1. success = formal_definition + sharp_tools + motivation - management?

        Here is a similar recipe from outside of programming languages:

      2. "group of people, carefully organized,.. Precise design documents, in a computerized project database,..." [BerztissLuqi91].

      3.2 Syntax Directed Programming

        The Turing project is an example of how software is derived almost automatically from EBNF [Dasgupta91] pp 324-331. Syntax determines compiler and interpreter designs [Examples in Chapter 2, Theory in chapter 3, Bibliography in chapter 9 ( [ DDD in subjects ] )].

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        Leveson points out that the development of formal theories of grammars, parser generators etc eliminates the need to invent a new parser for each new compiler [Leveson94] p70. I will later argue that there are similar theories for other problem domains with associated generic cliches/solutions/patterns.

        This process has been modified for other text processing tasks(formatting and translation) - and proved highly effective [AhoUllman7273], ... , [MamrakBarnesO'Connell93].

        From syntax directed programming we can harvest:


        1. the possibility of "sharper" tools.
        2. the important concept that data can be seen in three ways: lexical, syntactical, and semantic.
        3. the usefulness of having independent modules for each view of the data(lexer, parser, generator),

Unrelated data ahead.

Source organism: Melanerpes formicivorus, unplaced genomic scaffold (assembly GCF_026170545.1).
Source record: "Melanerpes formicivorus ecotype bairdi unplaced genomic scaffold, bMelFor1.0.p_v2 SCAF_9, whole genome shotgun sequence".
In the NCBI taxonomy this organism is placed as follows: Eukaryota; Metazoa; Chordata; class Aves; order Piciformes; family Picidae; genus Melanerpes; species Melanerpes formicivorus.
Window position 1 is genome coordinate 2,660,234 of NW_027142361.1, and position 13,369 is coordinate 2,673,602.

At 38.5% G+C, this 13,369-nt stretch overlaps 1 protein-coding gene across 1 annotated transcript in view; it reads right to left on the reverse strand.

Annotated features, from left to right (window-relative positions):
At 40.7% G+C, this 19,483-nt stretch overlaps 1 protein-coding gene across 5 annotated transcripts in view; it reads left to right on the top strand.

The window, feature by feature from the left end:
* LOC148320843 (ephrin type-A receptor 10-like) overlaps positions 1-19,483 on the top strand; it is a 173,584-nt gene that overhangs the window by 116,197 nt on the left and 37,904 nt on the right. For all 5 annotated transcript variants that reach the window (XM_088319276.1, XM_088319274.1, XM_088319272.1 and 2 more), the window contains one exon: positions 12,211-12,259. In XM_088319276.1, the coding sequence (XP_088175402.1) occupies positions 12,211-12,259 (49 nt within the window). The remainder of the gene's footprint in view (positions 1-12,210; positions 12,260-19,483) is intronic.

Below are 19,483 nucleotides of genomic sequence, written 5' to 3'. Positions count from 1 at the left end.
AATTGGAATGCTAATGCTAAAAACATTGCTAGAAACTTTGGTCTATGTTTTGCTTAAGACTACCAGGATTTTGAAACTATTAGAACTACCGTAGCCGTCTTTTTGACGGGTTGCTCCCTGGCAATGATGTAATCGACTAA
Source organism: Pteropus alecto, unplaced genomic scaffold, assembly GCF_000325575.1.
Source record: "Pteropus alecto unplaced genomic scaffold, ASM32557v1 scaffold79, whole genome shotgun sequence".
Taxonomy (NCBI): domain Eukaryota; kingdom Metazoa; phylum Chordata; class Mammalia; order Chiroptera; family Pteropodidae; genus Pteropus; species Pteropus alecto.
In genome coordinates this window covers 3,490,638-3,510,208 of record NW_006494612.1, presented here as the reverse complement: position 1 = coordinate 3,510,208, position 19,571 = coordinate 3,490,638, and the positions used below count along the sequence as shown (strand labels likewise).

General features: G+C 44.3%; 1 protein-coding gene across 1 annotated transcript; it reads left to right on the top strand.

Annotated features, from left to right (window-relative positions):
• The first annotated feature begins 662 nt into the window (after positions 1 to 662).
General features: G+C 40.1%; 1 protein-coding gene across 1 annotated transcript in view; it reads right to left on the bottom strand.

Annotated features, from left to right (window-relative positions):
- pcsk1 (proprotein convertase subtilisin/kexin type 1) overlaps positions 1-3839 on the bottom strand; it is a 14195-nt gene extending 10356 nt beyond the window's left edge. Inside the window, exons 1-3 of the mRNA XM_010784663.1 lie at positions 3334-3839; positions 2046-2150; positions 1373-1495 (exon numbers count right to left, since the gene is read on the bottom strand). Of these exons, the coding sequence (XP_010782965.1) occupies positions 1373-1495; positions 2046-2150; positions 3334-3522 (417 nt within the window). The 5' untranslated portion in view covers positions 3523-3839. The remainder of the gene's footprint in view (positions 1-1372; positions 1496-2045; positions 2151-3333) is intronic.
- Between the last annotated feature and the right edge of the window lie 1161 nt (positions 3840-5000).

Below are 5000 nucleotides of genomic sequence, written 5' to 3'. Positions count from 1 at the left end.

4. the idea (and the risks) of a product evolving into more usable and powerful forms.

      3.3 Data Directed Design

        Warnier & Orr (LCP), Jackson („JSP), and others use diagrammatic forms of syntax for all problems:

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        These methods first define the data in some notation equivalent to EBNF and then use the definition as the structure of the program. I call this class of methods Data Directed Design(DDD) They help the designer to document information that determines a structure of the program that fits the specification closely. They are mandatory in some European countries [references in Chapter 9 under „LCP, „JSP, and „DDD]. These methods stress the difference between the physical data structure and the logical structure but each method handles multiple structures differently - details in chapter 6.